As earlier studies have shown extinguishing the ESCRT pathway for extended periods can itself kill cells, the researchers used two alternative approaches to inhibit the ESCRT pathway in target cells: they used CRISPR to knock out the gene Chmp4b, a component of the ESCRT pathway that sorts engulfed cell-surface receptors into vesicles. They also over-expressed a dominant mutant form of a phosphorylating enzyme, VPS4, in the ESCRT pathway.
Adopting these methods in cancer cells grown in culture, the researchers showed that preventing the ESCRT pathway from repairing perforin pores in the cell membrane, increased the susceptibility of these cancer cells to be killed by CTLs.
Michael Dustin, PhD, professor of molecular immunology at the University of Oxford, who was not involved in the current study, told GEN: “The work highlights a striking correlative imaging technology for investigating a key moment in T-cell–mediated killing and a new mechanism of tumor immune evasion. A potential limitation of targeting ESCRT machinery in tumors is that it’s a double-edged sword that can suppress or accelerate tumor growth.”
“This work applies innovative imaging and molecular intervention to uncover an important, previously unappreciated aspect of perforin-pore removal and membrane repair. Of particular interest for improving immunotherapy, the authors identified the ESCRT machinery as a potential target, which in their defined model increased the kill rate 2- to 3-fold. Thus, interfering with the ESCRT membrane repair complex may open a new type of targeting approach to prolong the damage caused by individual cytotoxic T cells,” said Peter Friedl, PhD, professor of medicine and chair of microscopical imaging of the cell at Radbound University in the Netherlands, who was also not involved in the current study.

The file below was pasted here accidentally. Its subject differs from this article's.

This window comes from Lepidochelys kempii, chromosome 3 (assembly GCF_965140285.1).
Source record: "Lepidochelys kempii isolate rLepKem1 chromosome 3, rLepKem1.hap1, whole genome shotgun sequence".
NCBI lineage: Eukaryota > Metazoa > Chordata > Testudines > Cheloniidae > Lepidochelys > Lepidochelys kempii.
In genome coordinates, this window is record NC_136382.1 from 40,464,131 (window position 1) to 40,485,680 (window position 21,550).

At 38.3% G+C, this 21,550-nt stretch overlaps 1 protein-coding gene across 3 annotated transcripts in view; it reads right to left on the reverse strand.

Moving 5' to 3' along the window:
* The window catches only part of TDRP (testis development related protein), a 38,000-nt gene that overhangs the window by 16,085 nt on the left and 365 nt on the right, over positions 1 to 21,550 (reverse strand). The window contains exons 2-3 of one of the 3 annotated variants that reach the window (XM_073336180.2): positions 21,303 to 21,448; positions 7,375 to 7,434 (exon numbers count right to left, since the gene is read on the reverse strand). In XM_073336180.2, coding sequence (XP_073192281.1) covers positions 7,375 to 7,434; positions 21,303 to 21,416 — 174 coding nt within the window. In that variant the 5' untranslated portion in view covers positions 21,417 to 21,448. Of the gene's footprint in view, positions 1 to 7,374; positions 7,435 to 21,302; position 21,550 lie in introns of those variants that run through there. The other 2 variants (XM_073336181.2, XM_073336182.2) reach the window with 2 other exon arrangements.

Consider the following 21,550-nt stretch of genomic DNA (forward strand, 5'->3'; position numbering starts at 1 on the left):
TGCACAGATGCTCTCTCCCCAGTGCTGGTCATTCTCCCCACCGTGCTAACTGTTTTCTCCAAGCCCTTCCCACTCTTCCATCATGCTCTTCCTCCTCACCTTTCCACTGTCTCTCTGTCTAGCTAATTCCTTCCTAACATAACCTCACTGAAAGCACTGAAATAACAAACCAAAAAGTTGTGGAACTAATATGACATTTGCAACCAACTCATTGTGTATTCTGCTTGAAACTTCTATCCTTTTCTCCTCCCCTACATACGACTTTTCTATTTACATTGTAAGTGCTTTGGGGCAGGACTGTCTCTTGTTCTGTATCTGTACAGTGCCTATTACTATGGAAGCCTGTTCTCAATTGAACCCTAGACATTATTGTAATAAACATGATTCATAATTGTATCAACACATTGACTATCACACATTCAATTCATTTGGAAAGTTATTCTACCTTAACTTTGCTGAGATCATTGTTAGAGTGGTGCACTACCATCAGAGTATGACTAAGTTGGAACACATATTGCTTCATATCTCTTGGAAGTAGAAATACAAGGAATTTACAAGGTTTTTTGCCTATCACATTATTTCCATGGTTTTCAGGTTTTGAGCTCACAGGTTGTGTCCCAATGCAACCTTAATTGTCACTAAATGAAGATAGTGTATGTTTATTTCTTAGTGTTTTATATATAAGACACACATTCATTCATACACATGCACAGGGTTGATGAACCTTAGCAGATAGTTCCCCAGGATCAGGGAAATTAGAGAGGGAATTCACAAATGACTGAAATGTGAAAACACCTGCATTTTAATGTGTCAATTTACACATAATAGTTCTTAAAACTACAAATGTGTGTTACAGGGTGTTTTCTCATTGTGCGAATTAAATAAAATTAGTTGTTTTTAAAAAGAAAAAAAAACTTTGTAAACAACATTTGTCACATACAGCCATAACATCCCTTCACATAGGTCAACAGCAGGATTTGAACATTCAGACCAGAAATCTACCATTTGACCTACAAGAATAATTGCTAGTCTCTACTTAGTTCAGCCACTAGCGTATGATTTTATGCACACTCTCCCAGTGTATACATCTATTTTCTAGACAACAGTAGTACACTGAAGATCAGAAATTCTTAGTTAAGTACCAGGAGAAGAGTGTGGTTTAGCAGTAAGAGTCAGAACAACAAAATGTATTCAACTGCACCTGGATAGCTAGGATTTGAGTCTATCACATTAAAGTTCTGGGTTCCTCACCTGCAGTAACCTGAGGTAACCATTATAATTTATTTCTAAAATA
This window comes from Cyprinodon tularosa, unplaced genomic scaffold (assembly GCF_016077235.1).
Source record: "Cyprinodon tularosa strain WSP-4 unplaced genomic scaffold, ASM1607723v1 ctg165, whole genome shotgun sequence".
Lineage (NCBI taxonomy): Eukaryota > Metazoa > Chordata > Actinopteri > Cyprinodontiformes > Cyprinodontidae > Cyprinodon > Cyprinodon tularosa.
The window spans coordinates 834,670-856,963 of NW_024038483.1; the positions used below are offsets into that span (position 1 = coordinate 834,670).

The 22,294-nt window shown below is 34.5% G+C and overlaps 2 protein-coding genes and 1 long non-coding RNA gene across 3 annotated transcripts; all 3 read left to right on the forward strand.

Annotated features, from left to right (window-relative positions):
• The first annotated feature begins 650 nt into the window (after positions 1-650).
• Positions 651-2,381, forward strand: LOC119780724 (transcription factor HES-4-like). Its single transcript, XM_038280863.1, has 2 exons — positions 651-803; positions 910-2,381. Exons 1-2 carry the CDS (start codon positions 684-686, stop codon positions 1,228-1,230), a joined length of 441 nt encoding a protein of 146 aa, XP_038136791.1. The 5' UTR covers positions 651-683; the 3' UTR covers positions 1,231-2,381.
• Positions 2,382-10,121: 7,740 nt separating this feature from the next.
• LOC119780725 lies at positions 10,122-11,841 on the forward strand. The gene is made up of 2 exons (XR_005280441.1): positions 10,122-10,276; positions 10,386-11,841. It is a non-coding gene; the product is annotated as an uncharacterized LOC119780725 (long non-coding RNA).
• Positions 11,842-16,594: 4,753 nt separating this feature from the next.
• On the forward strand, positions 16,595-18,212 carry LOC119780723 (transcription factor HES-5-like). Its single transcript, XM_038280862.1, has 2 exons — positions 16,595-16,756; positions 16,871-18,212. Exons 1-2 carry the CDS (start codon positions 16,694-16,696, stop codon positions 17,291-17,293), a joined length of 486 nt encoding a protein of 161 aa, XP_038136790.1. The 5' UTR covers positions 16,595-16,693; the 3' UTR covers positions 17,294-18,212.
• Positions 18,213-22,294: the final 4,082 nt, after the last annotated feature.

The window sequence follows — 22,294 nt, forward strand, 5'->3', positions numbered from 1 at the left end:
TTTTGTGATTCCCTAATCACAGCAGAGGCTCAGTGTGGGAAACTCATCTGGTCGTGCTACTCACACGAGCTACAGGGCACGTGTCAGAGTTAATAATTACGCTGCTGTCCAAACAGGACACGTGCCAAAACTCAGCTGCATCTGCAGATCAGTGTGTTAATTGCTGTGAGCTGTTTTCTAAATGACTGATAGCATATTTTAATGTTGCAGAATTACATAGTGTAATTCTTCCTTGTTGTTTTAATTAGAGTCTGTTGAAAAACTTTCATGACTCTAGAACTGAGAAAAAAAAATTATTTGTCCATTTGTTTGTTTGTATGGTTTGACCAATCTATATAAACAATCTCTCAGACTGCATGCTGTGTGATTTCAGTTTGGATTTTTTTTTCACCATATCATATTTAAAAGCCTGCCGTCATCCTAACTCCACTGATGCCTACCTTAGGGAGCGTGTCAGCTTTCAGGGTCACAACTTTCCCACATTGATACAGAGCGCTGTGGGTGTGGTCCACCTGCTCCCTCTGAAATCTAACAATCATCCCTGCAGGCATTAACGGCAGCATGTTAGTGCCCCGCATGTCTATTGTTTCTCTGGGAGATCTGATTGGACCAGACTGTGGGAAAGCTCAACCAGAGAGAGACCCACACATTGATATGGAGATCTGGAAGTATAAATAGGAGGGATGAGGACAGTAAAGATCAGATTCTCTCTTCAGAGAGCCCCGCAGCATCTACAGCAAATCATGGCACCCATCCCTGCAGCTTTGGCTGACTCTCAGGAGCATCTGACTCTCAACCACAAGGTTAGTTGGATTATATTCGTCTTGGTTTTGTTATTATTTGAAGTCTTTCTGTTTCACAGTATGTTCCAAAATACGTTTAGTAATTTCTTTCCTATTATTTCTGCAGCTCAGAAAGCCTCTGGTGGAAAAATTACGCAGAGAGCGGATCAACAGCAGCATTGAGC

Friedl added, “The mechanisms by which prolonged perforin effects death induction is improved will require further work, yet the considerable gain of efficiency after ESCRT inhibition strongly indicates that the additive dose of lethal hit delivery can be modulated by targeted approaches. Inhibiting ESCRT-mediated membrane repair may also be of relevance for other cytotoxic effector activities of the immune system, such as attack by natural killer cells. I can see this direction of increasing CTL-mediated membrane vulneration [wounding] as a future avenue for anti-cancer therapies.”
In a commentary on the study in Science, Norma Andrews, PhD, a professor of cell biology at the University of Maryland, said defining the relationship of membrane damage with processes of pinching off (exocytosis) or sucking in (endocytosis) loaded membrane-bound vesicles from the cell membrane and the ESCRT repair pathway, would clarify how these processes induce membrane healing. This, in turn, could reveal druggable mechanisms, as in a recent finding where therapeutic expression of a lysosomal enzyme called acid sphingomyelinase increased muscle repair.
In future experiments, Mellman intends to functionally dissect the ESCRT complex with the aim of identifying therapeutic targets.